Review: Apple's second-generation iPod touchThe 2008 iPod touch inches closer to the iPhone line while retaining its iPod branding. It gets new audio input and recording features, volume controls, a speaker, and a full assortment of bundled apps, including Nike+ support.
Missing features on the first generation touch
When the iPod touch debuted last year, we warned that it wasn't really the "iPhone without the phone" that many assumed it would be. Apple seemed to be too wary of creating any product confusion between its new iPhone and the existing iPod line, and made a series of compromises on the touch intended to create artificial differentiation.
The original iPod touch, like all previous iPods but unlike the iPhone, lacked an audio output speaker and subsequently also had no volume rocker buttons or a silent switch. Instead, it just provided a simple piezo speaker capable of only making simple beeps. It also lacked the iPhone's fourth conductor on its headphone jack, making it unable to work with the iPhone's mic-integrated headphones for both audio recording and the play, pause, and 'click to skip' remote control features.
The first generation iPod touch also lacked the iPhone's Mail app, and provided a read-only Calendar. It also lacked Google Maps, Stocks and Weather, and Notes. Apple addressed these missing software features in a $20 package of apps that it offered months afterward, and later bundled the apps on all new iPod touch units.
Apple also differentiated the iPod touch from the iPhone by changing the home screen dock to appear more like the Mac OS X Leopard dock, complete with reflections (below: first generation iPhone and iPod touch). Those differentiations were later removed and the touch is now identical to the iPhone.
The second generation touch feature rundown
The new second generation 2008 version of the touch not only leaves the software gaps filled, but also rounds out the missing hardware features. There's still a few differences; the new touch lacks a camera, GPS, and of course has no mobile data network features. In other areas however, the touch catches up to the iPhone and even ups the ante with a few new tricks up its sleeve.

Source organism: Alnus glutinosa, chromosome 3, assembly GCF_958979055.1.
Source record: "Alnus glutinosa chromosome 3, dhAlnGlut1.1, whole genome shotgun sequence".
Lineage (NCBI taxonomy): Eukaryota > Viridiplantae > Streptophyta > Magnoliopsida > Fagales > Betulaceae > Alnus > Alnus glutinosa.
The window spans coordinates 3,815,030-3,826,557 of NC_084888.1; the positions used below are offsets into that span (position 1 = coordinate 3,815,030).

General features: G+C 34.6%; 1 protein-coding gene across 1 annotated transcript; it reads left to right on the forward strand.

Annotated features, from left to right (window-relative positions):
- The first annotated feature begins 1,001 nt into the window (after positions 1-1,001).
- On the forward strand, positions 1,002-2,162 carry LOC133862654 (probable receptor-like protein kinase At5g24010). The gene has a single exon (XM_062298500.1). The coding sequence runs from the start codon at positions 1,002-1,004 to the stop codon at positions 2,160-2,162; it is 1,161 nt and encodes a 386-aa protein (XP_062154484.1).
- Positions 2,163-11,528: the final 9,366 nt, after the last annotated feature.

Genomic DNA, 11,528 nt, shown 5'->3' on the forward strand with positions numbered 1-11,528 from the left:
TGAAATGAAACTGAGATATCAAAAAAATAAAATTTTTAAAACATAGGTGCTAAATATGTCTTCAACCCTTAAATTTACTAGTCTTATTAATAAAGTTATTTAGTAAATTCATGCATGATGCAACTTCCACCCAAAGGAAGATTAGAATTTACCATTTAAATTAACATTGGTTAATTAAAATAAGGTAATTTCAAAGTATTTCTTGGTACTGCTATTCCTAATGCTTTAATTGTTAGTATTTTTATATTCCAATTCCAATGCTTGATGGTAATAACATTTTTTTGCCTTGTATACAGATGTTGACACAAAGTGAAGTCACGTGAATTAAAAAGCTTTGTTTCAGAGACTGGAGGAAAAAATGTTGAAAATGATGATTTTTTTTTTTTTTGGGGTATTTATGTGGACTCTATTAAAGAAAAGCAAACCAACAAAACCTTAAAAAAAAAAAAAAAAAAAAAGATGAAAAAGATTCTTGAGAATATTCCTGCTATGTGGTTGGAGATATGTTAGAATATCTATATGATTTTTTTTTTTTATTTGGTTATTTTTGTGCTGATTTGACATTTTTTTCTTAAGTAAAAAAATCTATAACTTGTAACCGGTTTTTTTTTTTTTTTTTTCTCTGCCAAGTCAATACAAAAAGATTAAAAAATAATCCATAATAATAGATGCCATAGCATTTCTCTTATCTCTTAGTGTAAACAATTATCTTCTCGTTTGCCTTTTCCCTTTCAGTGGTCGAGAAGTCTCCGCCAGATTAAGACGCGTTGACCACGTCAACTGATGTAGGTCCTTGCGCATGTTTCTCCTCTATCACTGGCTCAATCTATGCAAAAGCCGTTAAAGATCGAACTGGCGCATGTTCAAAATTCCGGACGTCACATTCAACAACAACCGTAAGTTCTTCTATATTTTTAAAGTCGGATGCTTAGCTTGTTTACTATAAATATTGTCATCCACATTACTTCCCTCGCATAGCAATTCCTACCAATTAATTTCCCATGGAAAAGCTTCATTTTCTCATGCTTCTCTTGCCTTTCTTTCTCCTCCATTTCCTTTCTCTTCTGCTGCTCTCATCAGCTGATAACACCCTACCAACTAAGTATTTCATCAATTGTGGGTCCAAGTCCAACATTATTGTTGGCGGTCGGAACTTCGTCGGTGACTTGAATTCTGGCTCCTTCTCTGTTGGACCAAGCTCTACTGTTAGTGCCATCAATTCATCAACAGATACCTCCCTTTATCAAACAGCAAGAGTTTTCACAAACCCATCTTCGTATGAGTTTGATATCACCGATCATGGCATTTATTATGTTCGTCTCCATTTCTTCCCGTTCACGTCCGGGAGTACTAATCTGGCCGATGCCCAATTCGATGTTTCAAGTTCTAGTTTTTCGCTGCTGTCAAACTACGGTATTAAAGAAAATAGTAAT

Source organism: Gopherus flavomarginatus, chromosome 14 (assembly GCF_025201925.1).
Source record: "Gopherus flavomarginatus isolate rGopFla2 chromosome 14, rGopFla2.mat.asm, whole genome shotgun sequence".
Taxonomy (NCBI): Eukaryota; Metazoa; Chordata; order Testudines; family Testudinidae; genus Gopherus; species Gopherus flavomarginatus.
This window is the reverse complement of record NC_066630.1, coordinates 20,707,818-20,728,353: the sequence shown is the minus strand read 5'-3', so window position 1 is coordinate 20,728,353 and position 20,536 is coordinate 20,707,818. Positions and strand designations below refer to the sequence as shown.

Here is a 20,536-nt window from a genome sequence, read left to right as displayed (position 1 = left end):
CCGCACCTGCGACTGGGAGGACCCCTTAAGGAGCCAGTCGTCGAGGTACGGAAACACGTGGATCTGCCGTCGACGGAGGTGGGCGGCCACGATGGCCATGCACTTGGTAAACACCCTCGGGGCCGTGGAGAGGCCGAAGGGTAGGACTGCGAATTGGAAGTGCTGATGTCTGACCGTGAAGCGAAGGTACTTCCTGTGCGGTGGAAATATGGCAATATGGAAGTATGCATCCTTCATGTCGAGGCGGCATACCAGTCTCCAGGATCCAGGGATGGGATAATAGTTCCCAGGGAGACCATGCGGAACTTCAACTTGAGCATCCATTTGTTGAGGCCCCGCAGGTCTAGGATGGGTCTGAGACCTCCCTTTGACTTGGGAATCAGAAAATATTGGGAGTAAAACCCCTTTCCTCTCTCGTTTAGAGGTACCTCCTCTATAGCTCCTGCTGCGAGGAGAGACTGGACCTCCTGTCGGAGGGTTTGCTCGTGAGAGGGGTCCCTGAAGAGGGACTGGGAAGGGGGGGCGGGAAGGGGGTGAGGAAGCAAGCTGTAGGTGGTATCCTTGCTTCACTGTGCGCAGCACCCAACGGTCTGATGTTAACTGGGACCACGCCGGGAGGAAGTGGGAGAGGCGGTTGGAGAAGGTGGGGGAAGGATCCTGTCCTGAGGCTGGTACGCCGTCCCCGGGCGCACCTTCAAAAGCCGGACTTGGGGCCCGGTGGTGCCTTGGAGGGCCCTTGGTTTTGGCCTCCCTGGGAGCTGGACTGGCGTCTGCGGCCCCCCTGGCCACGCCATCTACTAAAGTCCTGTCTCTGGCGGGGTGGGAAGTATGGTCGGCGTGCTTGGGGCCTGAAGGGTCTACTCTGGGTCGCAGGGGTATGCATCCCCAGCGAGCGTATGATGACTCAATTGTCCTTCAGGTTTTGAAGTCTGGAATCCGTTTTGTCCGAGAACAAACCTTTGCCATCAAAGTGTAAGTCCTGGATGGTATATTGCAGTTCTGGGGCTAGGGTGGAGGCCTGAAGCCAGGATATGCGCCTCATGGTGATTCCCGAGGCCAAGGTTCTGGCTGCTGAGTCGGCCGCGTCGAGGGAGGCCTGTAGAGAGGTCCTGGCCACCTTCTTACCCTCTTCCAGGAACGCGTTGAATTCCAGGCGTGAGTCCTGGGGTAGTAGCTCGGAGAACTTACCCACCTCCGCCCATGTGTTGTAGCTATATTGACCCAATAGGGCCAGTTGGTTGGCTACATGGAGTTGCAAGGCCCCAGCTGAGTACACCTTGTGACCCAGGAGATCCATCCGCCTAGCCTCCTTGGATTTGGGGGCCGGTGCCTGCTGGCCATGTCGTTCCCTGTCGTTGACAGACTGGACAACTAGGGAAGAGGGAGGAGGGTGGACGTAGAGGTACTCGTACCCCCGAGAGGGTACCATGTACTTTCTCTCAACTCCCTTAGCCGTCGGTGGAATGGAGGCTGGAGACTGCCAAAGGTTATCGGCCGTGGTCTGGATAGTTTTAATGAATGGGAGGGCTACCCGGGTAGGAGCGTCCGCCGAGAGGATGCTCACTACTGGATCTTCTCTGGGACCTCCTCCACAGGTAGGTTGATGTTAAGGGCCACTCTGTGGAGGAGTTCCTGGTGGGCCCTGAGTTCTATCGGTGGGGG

From the front, the iPhone 3G and new iPod touch appear virtually identical, as this comparison between the touch and the thicker and slightly longer white iPhone 3G indicates (below).
The loudest change on the touch is its new integrated speaker. While it doesn't deliver great sound, the new speaker is serviceable for listening to music and decent for listening to podcasts in a reasonably quiet environment. It also enables the touch to play the same alarm and alert sounds as the iPhone, rather than just the simple beeps of the original touch.
Unlike the iPhone's speakerphone, the new touch lack any obvious hole for the external speaker (below), so sound appears to be coming out through its metal back. While the iPhone 3G can be nearly silenced by placing a finger over its speakerphone hole, the volume on the new iPod touch barely even gets any softer if you cover the dock connector and headphone jacks with your hand.
The sound output appears to be a bit of a mystery: it seems to radiate out the metal back, and certainly can't come through the solid glass front. Its speaker sounds tinnier and less pleasant than the one in the iPhone 3G, although it is about as loud. This may be because audio has to rattle past the metal back and (apparently) through the dock connector rather than being directed through a ported speaker opening as on the iPhone.
The new touch also lacks the iPhone's earpiece speaker and integrated mic, as it isn't intended to be used next your your face. For the same reason, it also lacks a proximity detector, so the screen won't turn off if you slap it upside your head. The touch also lacks the iPhone's silent switch, but does include a volume rocker switch (below).
While it lacks the iPhone's integrated mic next to the dock connector, the new touch now supports audio input via the headphone jack using the same four conductor headphone port as the iPhone. However, the software for audio recording apparently isn't finished yet.
Apple lists the second generation touch as being compatible with the two new sets of mic-enabled headphones due next month, but unlike the 4G nano or 120GB classic, the touch lacks the ability to record audio presently, even with the iPhone's mic/headphones, because there is no software support for it on the touch yet.
Once Apple ships the headphones, the new touch will require a software update. Most likely, the headphones aren't ready because of the software still being unfinished rather than the other way around. Note that earlier iPods, including the first iPod touch and the 2007 3G nano and classic, will never work with mic-enabled headphones because they lack the fourth conductor mic support on their headphone jacks.
Apple hasn't said anything about not releasing audio recording software for the iPhone at the same time, and it would be monstrously stupid if if Apple arbitrarily chose not to offer that.
On page 2 of 3: Battery Life; Bluetooth; Display; iPhone Design; Physical features; and Nike+
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